Road trips or longer car rides with diabetes

There’s a good chance you already keep sweets or fast-acting glucose in your car in case you have low blood sugar. If not, this is a great opportunity to find a safe spot for these items in your vehicle.

To prepare for longer car rides or road trips, here’s a checklist of items for your diabetes road kit that can be kept in your on-the-go bag.

Diabetes road kit:

  • A nutritious, fairly substantial snack: Individually wrapped granola bars, dried fruit and nuts, or crackers with cheese can quickly provide much-needed carbohydrates.
  • Water: Drink plenty of water or other non-alcoholic and caffeine-free drinks before, during, and after your trip to keep yourself hydrated.
  • A double batch of testing supplies and medications: If you're going to be away from home, bring along double the amount of everything you need. Alcohol swabs or anti-bac have many uses but are especially handy for cleaning up a fingertip.
  • Sun, rain, and insect repellent: Diabetes can cause slower wound healing.7 If you're going to be outdoors, be sure to apply sunscreen and insect repellant to avoid any potential complications.
  • A well-charged phone and medical ID: You never know when an emergency will occur, so get in the habit of keeping your ID on you and your phone battery charged.

Now that you have done your research on how to travel with diabetes and packed your snacks, medications, and supplies, you can relax and enjoy yourself. By being well-prepared, prioritising your needs, and communicating openly about your diabetes, you can balance taking care of your health and enjoying your trip to the fullest.

While these are helpful tips, it’s good to keep in mind that they may not cover everything you need to know. Before you go on a trip, it's always a good idea to check with your healthcare team to make sure you have everything you need. Safe travels!

Sources

  1. Heinemann L, Braune K, Carter A, Zayani A, Krämer LA. Insulin Storage: A Critical Reappraisal. J Diabetes Sci Technol. 2020;15(1):147-159. doi:10.1177/1932296819900258
  2. Mason IC, Qian J, Adler GK, Scheer FAJL. Impact of circadian disruption on glucose metabolism: implications for type 2 diabetes. Diabetologia. 2020;63(3):462-472. doi:10.1007/s00125-019-05059-6
  3. TSA Cares - Disabilities and Medical Conditions | Transportation Security Administration. Accessed February 9, 2024. https://www.tsa.gov/travel/tsa-cares/disabilities-and-medical-conditions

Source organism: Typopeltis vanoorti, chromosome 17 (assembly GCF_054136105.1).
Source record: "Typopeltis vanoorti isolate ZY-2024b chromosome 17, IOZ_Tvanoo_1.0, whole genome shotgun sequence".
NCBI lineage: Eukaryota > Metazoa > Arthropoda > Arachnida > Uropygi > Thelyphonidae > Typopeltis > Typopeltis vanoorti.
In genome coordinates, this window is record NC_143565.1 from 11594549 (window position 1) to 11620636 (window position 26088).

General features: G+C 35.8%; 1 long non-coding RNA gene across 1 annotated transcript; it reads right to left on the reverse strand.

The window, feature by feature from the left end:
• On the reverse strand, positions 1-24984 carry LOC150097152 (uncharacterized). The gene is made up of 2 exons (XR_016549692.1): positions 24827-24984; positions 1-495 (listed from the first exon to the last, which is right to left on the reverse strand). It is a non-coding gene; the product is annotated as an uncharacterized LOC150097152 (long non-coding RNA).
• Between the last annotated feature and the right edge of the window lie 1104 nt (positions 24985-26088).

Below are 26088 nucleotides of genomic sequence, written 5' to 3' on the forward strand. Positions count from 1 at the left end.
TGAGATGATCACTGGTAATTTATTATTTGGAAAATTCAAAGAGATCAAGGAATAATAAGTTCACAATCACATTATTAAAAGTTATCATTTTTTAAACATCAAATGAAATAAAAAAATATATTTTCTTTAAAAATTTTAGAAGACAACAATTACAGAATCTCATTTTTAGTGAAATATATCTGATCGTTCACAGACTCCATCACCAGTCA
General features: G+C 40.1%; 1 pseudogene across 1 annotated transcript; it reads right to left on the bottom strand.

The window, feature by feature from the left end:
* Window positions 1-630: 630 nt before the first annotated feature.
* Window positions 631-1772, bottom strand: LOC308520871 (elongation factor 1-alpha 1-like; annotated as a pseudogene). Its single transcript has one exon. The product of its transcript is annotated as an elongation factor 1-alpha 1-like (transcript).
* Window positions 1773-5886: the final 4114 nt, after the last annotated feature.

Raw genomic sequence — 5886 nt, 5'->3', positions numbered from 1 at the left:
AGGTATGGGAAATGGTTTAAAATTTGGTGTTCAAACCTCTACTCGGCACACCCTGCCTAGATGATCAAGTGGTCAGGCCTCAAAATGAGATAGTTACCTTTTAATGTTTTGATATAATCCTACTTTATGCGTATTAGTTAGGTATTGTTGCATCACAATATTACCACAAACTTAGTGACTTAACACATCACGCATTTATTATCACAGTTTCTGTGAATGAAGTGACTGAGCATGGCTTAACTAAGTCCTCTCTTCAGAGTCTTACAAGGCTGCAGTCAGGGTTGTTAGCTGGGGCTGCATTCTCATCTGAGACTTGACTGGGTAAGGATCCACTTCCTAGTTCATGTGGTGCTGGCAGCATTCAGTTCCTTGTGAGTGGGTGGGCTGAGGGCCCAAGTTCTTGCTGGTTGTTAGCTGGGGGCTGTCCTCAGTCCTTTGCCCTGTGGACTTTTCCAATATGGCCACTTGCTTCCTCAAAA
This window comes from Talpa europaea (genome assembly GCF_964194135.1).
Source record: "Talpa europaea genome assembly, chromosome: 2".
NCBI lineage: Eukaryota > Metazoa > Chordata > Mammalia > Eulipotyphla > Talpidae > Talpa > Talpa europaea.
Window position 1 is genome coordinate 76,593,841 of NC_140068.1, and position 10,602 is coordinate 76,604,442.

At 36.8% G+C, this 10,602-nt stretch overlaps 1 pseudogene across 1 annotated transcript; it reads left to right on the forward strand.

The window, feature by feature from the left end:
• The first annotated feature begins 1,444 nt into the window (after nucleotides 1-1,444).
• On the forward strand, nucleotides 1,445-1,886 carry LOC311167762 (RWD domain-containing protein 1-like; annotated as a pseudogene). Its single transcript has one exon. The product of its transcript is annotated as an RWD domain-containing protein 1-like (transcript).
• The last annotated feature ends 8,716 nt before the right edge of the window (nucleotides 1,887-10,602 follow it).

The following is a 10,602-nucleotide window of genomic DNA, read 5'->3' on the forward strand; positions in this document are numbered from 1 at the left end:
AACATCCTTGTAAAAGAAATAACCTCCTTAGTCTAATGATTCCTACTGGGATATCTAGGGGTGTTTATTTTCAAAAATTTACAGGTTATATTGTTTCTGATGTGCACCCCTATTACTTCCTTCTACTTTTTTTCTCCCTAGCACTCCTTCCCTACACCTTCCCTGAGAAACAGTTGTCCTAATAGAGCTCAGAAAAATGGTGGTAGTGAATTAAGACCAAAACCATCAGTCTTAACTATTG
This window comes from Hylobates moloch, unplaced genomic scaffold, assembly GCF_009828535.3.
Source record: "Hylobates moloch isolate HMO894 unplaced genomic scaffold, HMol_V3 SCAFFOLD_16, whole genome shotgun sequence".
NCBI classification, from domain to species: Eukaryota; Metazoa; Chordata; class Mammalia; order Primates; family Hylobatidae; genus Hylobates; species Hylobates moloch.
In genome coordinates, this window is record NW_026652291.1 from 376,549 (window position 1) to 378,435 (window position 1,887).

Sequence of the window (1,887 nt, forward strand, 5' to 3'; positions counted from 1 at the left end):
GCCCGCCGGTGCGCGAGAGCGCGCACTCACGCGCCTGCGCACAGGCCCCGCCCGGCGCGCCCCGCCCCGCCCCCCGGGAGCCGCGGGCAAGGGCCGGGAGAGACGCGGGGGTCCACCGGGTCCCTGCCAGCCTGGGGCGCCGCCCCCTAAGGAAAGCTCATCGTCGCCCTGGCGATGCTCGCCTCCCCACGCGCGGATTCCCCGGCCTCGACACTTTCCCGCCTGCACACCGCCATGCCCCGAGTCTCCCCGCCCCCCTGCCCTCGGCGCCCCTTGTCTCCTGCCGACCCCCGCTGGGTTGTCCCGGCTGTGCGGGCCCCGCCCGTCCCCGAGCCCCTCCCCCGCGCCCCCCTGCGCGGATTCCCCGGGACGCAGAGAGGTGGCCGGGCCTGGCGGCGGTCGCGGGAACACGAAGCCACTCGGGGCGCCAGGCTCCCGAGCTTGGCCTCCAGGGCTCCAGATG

4. What Can I Bring With Me on the Plane | ADA. Accessed February 9, 2024. https://diabetes.org/tools-support/know-your-rights/what-can-i-bring-wit...
  5. The European Commision. Implementing regulation - 2015/1998 - EN - EUR-Lex. Accessed February 9, 2024. http://data.europa.eu/eli/reg_impl/2015/1998/oj
  6. Pavela J, Suresh R, Blue RS, Mathers CH, Belalcazar LM. Management of Diabetes During Air Travel: A Systematic Literature Review of Current Recommendations and their Supporting Evidence. Endocr Pract. 2018;24(2):205-219. doi:10.4158/EP171954.RA
  7. Spampinato SF, Caruso GI, De Pasquale R, Sortino MA, Merlo S. The Treatment of Impaired Wound Healing in Diabetes: Looking among Old Drugs. Pharmaceuticals. 2020;13(4):60. doi:10.3390/ph13040060

*Please check official sources for up-to-date guidance before travelling.

 

This content is provided for general information only. It is not intended to amount to advice on which you should rely – you must obtain professional or specialist advice from your healthcare professional before taking, or refraining from, any action on the basis of the content. Although we make reasonable efforts to ensure that the content is up to date, Roche makes no representations, warranties or guarantees, whether expressed or implied, that the content is accurate, complete, up-to-date or that it should be relied upon.

17 May 2024